School-based meal programs need to be available to all Canadian children
Canada is the only G8 country without a national program
OTTAWA, Aug. 27, 2013 /CNW/ - All schools in all provinces and territories should provide meal programs to help their students alleviate hunger and poor nutrition and to support their performance at school, The Conference Board of Canada recommends in a new report from its Centre for Food in Canada.
Children and youth are over-represented among the almost two million individuals in Canada that suffer from "food insecurity" - a situation in which nutritious food is sometimes or always unavailable or unaffordable.
"As students head back to school this fall, only some will have the benefit of good meal programs operating across the country. Canada is the only G8 country without a national school-based feeding program," said Alison Howard, Principal Research Associate, and co-author of Enough for All: Household Food Security in Canada.
"Children that lack proper diets are less able to concentrate and perform well at school, which makes it more difficult to learn the skills they will need as adults. Ensuring that all children and youth have access to sufficient, safe and nutritious foods for their everyday activities are critical for a vulnerable population."
This report recommends that all 13 provincial and territorial governments participate in a pan-Canadian program that provides or manages funding for breakfasts or lunches and/or snacks in each school or school board. If programs cannot be free of charge to students, fees should be based on the income level of each participating family. Ongoing assessments of effectiveness and results must also be part of any school meal program.
Household food insecurity is associated with poor health in both adults and children. Among children in particular, food insecurity is associated with poor academic achievement, and health problems. Almost 10 per cent of households with children said they felt insecure about their access to affordable and nutritious food, compared to less than seven per cent of households without children.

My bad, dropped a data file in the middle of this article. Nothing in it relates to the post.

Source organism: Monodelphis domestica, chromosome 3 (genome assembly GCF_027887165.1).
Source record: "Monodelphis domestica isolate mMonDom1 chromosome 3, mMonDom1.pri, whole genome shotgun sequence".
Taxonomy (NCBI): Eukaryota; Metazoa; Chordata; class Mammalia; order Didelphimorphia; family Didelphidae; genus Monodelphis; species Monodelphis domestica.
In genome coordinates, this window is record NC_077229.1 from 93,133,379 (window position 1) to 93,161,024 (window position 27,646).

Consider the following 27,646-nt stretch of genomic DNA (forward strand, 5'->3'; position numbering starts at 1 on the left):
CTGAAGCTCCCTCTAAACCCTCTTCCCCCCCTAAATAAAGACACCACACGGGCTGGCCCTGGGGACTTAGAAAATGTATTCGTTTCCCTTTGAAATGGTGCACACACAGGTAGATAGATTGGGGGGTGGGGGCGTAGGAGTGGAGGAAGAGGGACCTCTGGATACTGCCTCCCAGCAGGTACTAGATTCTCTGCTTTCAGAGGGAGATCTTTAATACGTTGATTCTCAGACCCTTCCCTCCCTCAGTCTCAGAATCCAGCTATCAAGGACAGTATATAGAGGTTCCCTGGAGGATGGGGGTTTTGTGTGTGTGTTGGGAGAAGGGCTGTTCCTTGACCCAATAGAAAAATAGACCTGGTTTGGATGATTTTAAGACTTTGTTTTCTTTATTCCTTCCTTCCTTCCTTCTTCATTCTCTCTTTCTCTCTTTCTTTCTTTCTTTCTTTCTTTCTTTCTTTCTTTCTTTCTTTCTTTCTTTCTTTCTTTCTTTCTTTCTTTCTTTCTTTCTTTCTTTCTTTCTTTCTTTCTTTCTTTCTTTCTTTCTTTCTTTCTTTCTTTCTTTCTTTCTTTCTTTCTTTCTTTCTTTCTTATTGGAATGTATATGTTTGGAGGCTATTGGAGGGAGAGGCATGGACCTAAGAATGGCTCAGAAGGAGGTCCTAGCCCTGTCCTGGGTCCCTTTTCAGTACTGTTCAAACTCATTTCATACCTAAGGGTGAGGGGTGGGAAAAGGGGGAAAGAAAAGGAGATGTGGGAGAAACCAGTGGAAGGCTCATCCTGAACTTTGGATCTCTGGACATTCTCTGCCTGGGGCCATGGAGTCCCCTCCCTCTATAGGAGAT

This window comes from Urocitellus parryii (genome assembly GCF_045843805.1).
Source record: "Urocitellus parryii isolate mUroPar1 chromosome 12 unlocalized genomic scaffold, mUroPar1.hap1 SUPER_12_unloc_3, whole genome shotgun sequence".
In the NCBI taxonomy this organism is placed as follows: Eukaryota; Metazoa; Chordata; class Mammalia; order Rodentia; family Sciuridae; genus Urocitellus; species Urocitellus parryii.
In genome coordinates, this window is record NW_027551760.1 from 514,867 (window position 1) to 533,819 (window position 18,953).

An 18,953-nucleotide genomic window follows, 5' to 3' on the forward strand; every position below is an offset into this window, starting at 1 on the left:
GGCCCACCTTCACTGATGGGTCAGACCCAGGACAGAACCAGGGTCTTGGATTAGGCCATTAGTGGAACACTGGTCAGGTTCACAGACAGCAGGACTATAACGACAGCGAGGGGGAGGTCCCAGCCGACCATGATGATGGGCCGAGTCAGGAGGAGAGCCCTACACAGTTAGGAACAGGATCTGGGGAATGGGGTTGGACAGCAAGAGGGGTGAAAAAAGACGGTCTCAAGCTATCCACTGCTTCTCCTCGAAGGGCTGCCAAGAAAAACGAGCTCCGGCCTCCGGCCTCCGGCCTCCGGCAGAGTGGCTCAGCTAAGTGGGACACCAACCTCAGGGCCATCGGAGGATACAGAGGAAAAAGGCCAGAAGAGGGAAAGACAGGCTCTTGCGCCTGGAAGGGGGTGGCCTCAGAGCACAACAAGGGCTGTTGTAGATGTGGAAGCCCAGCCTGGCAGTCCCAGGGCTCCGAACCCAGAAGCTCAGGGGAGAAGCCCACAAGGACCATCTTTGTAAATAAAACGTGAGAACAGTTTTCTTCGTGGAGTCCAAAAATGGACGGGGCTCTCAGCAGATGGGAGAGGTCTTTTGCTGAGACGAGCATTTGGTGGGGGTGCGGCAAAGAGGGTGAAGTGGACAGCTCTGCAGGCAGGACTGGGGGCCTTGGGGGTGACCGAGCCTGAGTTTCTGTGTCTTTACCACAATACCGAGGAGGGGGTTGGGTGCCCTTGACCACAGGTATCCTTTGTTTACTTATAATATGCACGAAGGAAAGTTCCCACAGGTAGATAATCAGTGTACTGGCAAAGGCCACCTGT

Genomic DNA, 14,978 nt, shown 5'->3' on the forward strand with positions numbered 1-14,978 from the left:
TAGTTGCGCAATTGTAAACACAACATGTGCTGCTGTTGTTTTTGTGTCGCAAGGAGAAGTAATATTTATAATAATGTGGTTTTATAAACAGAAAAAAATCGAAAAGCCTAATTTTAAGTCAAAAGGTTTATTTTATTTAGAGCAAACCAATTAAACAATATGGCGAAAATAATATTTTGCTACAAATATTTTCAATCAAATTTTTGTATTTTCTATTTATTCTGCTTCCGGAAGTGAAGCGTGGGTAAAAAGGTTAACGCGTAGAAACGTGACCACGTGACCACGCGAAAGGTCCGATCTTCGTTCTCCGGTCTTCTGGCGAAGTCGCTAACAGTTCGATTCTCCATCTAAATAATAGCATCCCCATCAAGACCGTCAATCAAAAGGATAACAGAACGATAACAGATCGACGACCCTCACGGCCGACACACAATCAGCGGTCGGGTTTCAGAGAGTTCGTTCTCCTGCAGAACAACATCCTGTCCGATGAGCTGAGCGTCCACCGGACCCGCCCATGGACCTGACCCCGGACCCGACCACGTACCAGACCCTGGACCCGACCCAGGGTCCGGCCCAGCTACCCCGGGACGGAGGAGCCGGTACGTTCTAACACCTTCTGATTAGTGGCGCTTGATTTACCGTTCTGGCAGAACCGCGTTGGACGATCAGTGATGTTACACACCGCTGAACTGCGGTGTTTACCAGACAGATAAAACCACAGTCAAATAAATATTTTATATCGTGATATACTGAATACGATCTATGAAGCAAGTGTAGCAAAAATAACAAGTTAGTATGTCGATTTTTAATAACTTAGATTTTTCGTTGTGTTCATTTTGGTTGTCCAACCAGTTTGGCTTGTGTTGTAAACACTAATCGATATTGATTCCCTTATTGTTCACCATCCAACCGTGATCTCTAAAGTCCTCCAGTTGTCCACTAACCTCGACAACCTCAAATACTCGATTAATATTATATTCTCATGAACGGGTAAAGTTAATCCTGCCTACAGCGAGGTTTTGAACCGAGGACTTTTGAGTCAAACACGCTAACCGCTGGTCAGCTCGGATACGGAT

In addition to implementing a pan-Canadian school nutrition program, the report identifies several other short-term and long-term solutions.
- Support collaboration among industry, government, and communities to make food more accessible to households.
- Increase support for outreach efforts to the isolated and at-risk populations, such as Aboriginal peoples, lone-parent families, women, children, recent immigrants and the elderly.
- Encourage volunteerism and engagement in food security initiatives.
- Improve food literacy levels, through, for example, educating the public on buying and cooking nutritious meals.
- Make public transportation more affordable for low-income households so that individuals can travel to grocery stores and other places to obtain nutritious food.
- Ensure agricultural policies address household food security through, for example, subsidies for fruit and vegetable products, producers and transportation.
- Invest in strategies to address low income/poverty, since household income is the strongest predictor of food security or insecurity.
- Track, study, and evaluate household food security initiatives to find effective programs to support and replicate.
The principal goal of the Centre for Food in Canada is to engage stakeholders from business, government, academia, associations, and communities in creating a Canadian Food Strategy —one that will meet the country's need for a coordinated, long-term strategy on industry prosperity, healthy and safe food, household food security, and environmental sustainability.
SOURCE Conference Board of Canada